Never Gone - Backstreet Boys
User Score
5.9

Mixed or average reviews- based on 100 Ratings

User score distribution:
  1. Positive: 60 out of 100
  2. Negative: 38 out of 100

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  1. Mar 15, 2011
    9
    I've listened to all of the Backstreet Boys albums,and this one is possibly their best,depending on how one views Millenium.Their sound here is more mature but still melodic and pleasant,rather than the heavily-electronic dance music their most recent two albums have been.They've clearly shed their poppy roots and are embracing adulthood here,but while I found the tone of it somewhat unsure of itself,it wasn't ever **** or trying too hard to prove itself.The Boys teamed up with popular adult contemporary composers and artists they admired,like Darren Hayes from Savage Garden and one of the members of Train,to create a more adult contemporary style that embraced a very different set of sounds than their previous albums;whereas their previous releases had had a fair amount of electronic melodies mixed in with some light acoustic sounds,this one went almost entirely acoustic,and the new palette of sounds is refreshing.The Backstreet Boys always had the advantage over their competition in that they could actually sing,and this album allows them to show that,instead of their vocal talents takiing second fiddle to hooks and catchy choruses.The subject matter is also more mature this time around;now,instead of singing about teenage love,they sing about the world post-September 11th and a Poster Girl who likes to hook up in elevators in front of the security cameras.Overall,this was a mature effort by the band,who had outgrown their poppy days,but more recently have returned,unfortunately,to meaningless lyrics and studio editing instead of relying on their actual talent. Expand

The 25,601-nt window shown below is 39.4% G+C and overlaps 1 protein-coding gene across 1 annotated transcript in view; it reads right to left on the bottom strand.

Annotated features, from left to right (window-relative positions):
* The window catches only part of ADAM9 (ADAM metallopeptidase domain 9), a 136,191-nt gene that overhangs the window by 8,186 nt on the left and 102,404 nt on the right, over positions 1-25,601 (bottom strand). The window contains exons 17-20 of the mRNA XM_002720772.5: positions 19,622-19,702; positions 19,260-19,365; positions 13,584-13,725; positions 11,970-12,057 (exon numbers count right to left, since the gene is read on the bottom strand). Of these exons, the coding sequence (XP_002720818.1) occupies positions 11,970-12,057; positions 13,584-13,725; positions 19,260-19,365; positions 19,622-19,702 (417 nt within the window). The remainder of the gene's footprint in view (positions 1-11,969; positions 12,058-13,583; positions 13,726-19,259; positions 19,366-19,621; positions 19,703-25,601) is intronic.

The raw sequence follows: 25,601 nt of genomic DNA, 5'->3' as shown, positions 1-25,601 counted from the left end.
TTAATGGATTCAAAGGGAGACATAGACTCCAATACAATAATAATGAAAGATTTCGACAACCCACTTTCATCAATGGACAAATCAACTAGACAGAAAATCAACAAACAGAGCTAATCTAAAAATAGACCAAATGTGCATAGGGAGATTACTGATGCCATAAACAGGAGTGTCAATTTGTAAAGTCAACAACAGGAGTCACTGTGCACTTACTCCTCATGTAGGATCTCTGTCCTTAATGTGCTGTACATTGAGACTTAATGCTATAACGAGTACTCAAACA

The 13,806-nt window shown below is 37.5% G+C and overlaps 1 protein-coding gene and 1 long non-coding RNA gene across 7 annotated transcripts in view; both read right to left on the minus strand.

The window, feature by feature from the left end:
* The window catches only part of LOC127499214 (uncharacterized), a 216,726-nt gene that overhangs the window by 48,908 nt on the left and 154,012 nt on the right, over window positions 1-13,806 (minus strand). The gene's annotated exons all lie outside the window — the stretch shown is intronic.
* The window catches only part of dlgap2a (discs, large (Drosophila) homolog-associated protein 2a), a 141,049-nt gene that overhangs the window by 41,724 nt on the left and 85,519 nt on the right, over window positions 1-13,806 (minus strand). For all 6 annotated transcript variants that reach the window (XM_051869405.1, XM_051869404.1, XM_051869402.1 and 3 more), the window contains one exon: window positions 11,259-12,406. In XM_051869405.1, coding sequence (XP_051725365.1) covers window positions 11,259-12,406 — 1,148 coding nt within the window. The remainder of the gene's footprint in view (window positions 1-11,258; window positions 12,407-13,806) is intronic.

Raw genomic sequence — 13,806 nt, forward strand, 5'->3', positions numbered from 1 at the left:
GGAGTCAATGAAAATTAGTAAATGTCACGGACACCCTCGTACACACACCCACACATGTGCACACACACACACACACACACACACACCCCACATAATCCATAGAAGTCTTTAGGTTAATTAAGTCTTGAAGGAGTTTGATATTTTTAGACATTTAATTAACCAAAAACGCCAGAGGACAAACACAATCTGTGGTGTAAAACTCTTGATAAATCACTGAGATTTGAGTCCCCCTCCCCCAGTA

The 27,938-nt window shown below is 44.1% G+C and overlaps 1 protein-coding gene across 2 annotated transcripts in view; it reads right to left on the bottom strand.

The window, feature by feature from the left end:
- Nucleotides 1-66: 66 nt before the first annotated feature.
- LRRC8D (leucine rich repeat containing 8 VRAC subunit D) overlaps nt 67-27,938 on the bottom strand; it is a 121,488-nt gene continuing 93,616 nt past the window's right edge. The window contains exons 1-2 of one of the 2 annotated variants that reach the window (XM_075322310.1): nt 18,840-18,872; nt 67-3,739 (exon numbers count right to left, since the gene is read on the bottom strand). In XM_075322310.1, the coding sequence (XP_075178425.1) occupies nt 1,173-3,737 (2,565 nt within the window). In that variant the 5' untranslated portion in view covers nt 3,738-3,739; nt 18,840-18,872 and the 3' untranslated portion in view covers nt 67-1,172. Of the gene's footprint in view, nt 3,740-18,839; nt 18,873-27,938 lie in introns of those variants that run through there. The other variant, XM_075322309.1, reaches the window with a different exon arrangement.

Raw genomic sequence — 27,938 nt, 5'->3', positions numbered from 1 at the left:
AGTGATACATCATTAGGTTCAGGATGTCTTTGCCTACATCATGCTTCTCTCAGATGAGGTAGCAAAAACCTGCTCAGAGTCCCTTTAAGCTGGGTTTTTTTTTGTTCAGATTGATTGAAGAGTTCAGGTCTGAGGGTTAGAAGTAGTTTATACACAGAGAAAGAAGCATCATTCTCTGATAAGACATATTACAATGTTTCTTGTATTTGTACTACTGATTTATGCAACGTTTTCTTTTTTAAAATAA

Metascore
40

Mixed or average reviews - based on 7 Critics

Critic score distribution:
  1. Positive: 0 out of 7
  2. Negative: 2 out of 7
  1. Never Gone [is] a solid adult contemporary album, which will please both BSB diehards and the dwindling ranks who wish that the glory days of Jon Secada never ended, but its relative strength does highlight one problem with the album: this kind of music doesn't sound quite as convincing when delivered by a group of guys as it does by one singer.
  2. 40
    Never Gone's rock ballads are painfully and sometimes powerfully earnest demands for meaning and redemption. [Aug 2005, p.108]
  3. Even if they aren't Never Gone, their inspiration certainly is.